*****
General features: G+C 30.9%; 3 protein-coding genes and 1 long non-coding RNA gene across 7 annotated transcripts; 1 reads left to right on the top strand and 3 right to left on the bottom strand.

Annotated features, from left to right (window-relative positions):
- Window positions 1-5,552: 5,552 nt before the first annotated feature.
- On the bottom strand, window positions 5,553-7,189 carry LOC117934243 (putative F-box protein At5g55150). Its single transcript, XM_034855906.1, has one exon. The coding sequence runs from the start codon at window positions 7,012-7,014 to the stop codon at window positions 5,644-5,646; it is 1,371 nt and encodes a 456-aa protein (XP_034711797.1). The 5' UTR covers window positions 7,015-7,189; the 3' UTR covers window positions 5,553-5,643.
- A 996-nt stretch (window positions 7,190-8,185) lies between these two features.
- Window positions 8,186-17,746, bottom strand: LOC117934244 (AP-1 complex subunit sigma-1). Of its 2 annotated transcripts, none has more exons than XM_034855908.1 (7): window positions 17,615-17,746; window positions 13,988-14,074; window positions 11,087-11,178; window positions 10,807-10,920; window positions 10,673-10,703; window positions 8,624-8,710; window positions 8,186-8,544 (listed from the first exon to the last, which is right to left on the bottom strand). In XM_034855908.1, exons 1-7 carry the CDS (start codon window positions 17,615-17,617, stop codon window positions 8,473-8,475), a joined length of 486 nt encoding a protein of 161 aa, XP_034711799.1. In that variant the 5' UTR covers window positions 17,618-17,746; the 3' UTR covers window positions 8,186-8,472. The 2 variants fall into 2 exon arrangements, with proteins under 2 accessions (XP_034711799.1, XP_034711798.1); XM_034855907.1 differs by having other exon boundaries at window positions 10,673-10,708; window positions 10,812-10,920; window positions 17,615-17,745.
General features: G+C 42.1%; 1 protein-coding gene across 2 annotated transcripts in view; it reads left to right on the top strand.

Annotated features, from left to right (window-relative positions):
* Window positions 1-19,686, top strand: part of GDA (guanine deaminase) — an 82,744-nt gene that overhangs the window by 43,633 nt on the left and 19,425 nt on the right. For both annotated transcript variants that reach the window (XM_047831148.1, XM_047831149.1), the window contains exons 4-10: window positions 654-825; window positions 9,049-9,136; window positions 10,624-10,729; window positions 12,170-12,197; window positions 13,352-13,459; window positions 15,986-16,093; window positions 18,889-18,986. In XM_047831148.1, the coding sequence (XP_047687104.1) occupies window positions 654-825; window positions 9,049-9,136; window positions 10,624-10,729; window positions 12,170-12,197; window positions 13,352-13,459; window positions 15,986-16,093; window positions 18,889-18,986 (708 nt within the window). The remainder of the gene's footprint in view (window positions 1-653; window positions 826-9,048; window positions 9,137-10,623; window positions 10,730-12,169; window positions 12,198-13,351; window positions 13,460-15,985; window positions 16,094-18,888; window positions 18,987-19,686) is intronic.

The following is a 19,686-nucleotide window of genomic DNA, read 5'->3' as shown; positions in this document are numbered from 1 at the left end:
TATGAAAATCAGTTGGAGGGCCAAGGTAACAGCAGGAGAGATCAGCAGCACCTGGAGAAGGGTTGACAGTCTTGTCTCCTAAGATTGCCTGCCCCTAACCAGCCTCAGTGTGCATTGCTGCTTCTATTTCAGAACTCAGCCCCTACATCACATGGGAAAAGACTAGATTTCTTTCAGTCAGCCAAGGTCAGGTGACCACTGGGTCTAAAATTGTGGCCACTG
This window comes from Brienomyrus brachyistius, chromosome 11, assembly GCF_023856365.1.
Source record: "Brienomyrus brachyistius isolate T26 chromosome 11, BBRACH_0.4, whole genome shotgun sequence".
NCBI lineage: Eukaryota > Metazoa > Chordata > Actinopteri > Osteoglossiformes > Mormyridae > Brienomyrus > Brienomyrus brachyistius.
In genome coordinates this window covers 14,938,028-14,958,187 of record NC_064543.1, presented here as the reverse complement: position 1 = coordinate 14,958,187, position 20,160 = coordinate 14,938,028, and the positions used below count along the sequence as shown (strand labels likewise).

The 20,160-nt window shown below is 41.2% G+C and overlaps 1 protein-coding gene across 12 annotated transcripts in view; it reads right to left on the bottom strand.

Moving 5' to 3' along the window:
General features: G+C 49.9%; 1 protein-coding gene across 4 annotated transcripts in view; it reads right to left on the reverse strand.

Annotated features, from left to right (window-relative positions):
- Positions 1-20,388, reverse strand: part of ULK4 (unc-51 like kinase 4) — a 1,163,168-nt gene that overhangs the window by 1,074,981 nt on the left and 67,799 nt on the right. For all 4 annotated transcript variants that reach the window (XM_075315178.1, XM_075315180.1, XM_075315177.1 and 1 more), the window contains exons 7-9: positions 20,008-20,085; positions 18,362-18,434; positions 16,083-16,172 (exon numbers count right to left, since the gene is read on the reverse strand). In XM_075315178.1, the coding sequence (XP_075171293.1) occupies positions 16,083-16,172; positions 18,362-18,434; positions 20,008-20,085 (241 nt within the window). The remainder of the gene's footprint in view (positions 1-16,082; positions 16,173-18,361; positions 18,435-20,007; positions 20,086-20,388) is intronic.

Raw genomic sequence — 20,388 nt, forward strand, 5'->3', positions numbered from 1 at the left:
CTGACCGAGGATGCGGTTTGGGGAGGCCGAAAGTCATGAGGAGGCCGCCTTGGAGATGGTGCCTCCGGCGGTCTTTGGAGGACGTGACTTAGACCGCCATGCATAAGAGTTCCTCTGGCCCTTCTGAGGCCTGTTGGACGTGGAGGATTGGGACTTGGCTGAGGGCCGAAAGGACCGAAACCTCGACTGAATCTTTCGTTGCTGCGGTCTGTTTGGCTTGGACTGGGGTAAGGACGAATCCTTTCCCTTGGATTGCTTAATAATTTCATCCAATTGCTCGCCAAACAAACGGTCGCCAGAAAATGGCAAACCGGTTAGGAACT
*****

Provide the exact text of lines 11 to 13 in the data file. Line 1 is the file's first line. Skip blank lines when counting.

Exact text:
TATGAAAATCAGTTGGAGGGCCAAGGTAACAGCAGGAGAGATCAGCAGCACCTGGAGAAGGGTTGACAGTCTTGTCTCCTAAGATTGCCTGCCCCTAACCAGCCTCAGTGTGCATTGCTGCTTCTATTTCAGAACTCAGCCCCTACATCACATGGGAAAAGACTAGATTTCTTTCAGTCAGCCAAGGTCAGGTGACCACTGGGTCTAAAATTGTGGCCACTG
This window comes from Brienomyrus brachyistius, chromosome 11, assembly GCF_023856365.1.
Source record: "Brienomyrus brachyistius isolate T26 chromosome 11, BBRACH_0.4, whole genome shotgun sequence".